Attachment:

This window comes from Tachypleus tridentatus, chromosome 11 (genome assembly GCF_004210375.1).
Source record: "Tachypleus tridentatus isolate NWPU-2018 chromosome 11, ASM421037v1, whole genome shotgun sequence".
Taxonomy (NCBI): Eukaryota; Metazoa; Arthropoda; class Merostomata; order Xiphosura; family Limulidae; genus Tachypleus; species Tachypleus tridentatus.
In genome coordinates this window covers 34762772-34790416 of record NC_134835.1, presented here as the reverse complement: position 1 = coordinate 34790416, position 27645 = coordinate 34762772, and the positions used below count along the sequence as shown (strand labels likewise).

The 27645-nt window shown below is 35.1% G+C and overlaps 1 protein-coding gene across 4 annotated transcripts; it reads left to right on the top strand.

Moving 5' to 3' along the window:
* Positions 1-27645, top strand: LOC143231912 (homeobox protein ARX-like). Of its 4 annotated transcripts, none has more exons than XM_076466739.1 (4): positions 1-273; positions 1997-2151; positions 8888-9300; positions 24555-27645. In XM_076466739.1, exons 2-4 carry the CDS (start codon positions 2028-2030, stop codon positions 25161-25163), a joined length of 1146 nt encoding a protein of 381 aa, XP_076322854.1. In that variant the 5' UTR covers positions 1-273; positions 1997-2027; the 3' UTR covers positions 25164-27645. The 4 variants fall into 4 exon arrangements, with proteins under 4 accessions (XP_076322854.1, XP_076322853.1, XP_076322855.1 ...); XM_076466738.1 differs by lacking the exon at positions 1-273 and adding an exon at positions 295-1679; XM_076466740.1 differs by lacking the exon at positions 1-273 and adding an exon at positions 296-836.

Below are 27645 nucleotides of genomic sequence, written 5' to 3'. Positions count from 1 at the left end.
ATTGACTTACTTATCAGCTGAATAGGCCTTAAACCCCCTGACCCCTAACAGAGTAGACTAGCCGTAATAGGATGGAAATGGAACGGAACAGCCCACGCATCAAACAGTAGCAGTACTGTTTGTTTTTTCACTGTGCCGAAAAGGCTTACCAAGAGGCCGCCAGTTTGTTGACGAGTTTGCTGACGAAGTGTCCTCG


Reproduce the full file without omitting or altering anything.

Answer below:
This window comes from Tachypleus tridentatus, chromosome 11 (genome assembly GCF_004210375.1).
Source record: "Tachypleus tridentatus isolate NWPU-2018 chromosome 11, ASM421037v1, whole genome shotgun sequence".
Taxonomy (NCBI): Eukaryota; Metazoa; Arthropoda; class Merostomata; order Xiphosura; family Limulidae; genus Tachypleus; species Tachypleus tridentatus.
In genome coordinates this window covers 34762772-34790416 of record NC_134835.1, presented here as the reverse complement: position 1 = coordinate 34790416, position 27645 = coordinate 34762772, and the positions used below count along the sequence as shown (strand labels likewise).

The 27645-nt window shown below is 35.1% G+C and overlaps 1 protein-coding gene across 4 annotated transcripts; it reads left to right on the top strand.

Moving 5' to 3' along the window:
* Positions 1-27645, top strand: LOC143231912 (homeobox protein ARX-like). Of its 4 annotated transcripts, none has more exons than XM_076466739.1 (4): positions 1-273; positions 1997-2151; positions 8888-9300; positions 24555-27645. In XM_076466739.1, exons 2-4 carry the CDS (start codon positions 2028-2030, stop codon positions 25161-25163), a joined length of 1146 nt encoding a protein of 381 aa, XP_076322854.1. In that variant the 5' UTR covers positions 1-273; positions 1997-2027; the 3' UTR covers positions 25164-27645. The 4 variants fall into 4 exon arrangements, with proteins under 4 accessions (XP_076322854.1, XP_076322853.1, XP_076322855.1 ...); XM_076466738.1 differs by lacking the exon at positions 1-273 and adding an exon at positions 295-1679; XM_076466740.1 differs by lacking the exon at positions 1-273 and adding an exon at positions 296-836.

Below are 27645 nucleotides of genomic sequence, written 5' to 3'. Positions count from 1 at the left end.
ATTGACTTACTTATCAGCTGAATAGGCCTTAAACCCCCTGACCCCTAACAGAGTAGACTAGCCGTAATAGGATGGAAATGGAACGGAACAGCCCACGCATCAAACAGTAGCAGTACTGTTTGTTTTTTCACTGTGCCGAAAAGGCTTACCAAGAGGCCGCCAGTTTGTTGACGAGTTTGCTGACGAAGTGTCCTCG